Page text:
The transpiration stream is the uninterrupted passage of water from the soil to the air in plants. This would not be possible without water potential differences, as both osmosis and diffusion take places in this,
A very quick summary of this is:
Soil --> root hair --> xylem vessels --> leaves --> air
The water passes from the soil to the root by osmosis. This is helped by the root hairs’ shape – as they are long and thin, they maximise the surface area, meaning that more water can enter into the root hairs than if their surface area were smaller. There is greater water potential in the soil than in the cytoplasm of the root hair cells. As the cells surface membrane of the root hair cell is semi – permeable, osmosis can take place; and water passes from the soil to the root hairs.
The next stage in the transpiration stream is water passing to the xylem vessels. The water either goes through the cortex cells (between the root cells and the xylem vessels) or it bypasses them – going through their cell walls.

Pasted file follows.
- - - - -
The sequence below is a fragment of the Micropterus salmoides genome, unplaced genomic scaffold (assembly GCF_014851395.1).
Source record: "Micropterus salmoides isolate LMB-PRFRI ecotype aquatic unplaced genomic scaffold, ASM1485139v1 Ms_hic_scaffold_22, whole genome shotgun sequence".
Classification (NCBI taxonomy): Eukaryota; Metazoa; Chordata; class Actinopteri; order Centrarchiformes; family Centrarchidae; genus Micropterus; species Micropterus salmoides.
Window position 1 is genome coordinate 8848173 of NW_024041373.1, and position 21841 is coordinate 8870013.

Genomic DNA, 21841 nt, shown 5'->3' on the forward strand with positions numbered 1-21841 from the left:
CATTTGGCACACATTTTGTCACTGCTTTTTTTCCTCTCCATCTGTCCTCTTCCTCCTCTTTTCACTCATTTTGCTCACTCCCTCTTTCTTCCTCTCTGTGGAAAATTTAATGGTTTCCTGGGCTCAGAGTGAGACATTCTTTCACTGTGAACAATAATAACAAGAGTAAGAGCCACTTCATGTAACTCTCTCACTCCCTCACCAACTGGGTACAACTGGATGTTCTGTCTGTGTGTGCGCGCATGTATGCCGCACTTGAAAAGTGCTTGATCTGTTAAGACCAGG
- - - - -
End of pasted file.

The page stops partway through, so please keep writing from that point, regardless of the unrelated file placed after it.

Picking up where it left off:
After this, the water moves up the xylem vessels to the leaves because of two reasons – 1. Diffusion 2. A pressure change between the top and bottom of the vessel. Diffusion takes place because there is a concentration gradient between water in the xylem vessel and the leaf (as water is transpiring out of the leaf). This means that water diffuses up the leaf. There is also a pressure change between the top and bottom of the xylem vessels, due to water loss from the leaves. This reduces the pressure of water at the top of the vessels. This means water moves up the vessels.
The last stage in the transpiration stream is the water moving into the leaves, and then the actual transpiration. First, the water moves into the mesophyll cells from the top of the xylem vessels. Then the water evaporates out of the cells into the spaces between the cells in the leaf. After this, the water leaves the leaf (and the whole plant) by diffusion through stomata.